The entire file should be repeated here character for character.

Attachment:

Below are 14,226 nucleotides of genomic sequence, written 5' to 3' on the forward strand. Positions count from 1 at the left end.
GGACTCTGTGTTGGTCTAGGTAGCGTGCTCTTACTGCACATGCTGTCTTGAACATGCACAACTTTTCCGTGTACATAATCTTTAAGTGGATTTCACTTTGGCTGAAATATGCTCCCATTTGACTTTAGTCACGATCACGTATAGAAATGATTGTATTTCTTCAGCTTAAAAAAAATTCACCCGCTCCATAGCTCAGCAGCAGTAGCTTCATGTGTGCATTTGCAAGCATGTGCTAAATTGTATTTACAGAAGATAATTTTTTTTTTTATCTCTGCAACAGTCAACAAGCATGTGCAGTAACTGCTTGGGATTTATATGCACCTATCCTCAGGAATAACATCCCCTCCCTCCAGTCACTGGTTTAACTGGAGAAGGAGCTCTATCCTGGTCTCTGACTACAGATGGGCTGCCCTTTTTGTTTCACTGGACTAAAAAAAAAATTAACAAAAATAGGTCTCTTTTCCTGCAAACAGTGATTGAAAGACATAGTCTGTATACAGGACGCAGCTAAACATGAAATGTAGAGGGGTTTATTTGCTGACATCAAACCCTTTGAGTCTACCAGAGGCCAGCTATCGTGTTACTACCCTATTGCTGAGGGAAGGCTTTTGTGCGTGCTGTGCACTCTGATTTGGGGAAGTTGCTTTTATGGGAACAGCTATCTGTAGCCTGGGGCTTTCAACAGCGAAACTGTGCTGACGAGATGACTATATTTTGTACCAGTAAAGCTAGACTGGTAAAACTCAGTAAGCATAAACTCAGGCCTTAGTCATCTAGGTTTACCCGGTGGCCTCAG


Below are 14,226 nucleotides of genomic sequence, written 5' to 3' on the forward strand. Positions count from 1 at the left end.
GGACTCTGTGTTGGTCTAGGTAGCGTGCTCTTACTGCACATGCTGTCTTGAACATGCACAACTTTTCCGTGTACATAATCTTTAAGTGGATTTCACTTTGGCTGAAATATGCTCCCATTTGACTTTAGTCACGATCACGTATAGAAATGATTGTATTTCTTCAGCTTAAAAAAAATTCACCCGCTCCATAGCTCAGCAGCAGTAGCTTCATGTGTGCATTTGCAAGCATGTGCTAAATTGTATTTACAGAAGATAATTTTTTTTTTTATCTCTGCAACAGTCAACAAGCATGTGCAGTAACTGCTTGGGATTTATATGCACCTATCCTCAGGAATAACATCCCCTCCCTCCAGTCACTGGTTTAACTGGAGAAGGAGCTCTATCCTGGTCTCTGACTACAGATGGGCTGCCCTTTTTGTTTCACTGGACTAAAAAAAAAATTAACAAAAATAGGTCTCTTTTCCTGCAAACAGTGATTGAAAGACATAGTCTGTATACAGGACGCAGCTAAACATGAAATGTAGAGGGGTTTATTTGCTGACATCAAACCCTTTGAGTCTACCAGAGGCCAGCTATCGTGTTACTACCCTATTGCTGAGGGAAGGCTTTTGTGCGTGCTGTGCACTCTGATTTGGGGAAGTTGCTTTTATGGGAACAGCTATCTGTAGCCTGGGGCTTTCAACAGCGAAACTGTGCTGACGAGATGACTATATTTTGTACCAGTAAAGCTAGACTGGTAAAACTCAGTAAGCATAAACTCAGGCCTTAGTCATCTAGGTTTACCCGGTGGCCTCAG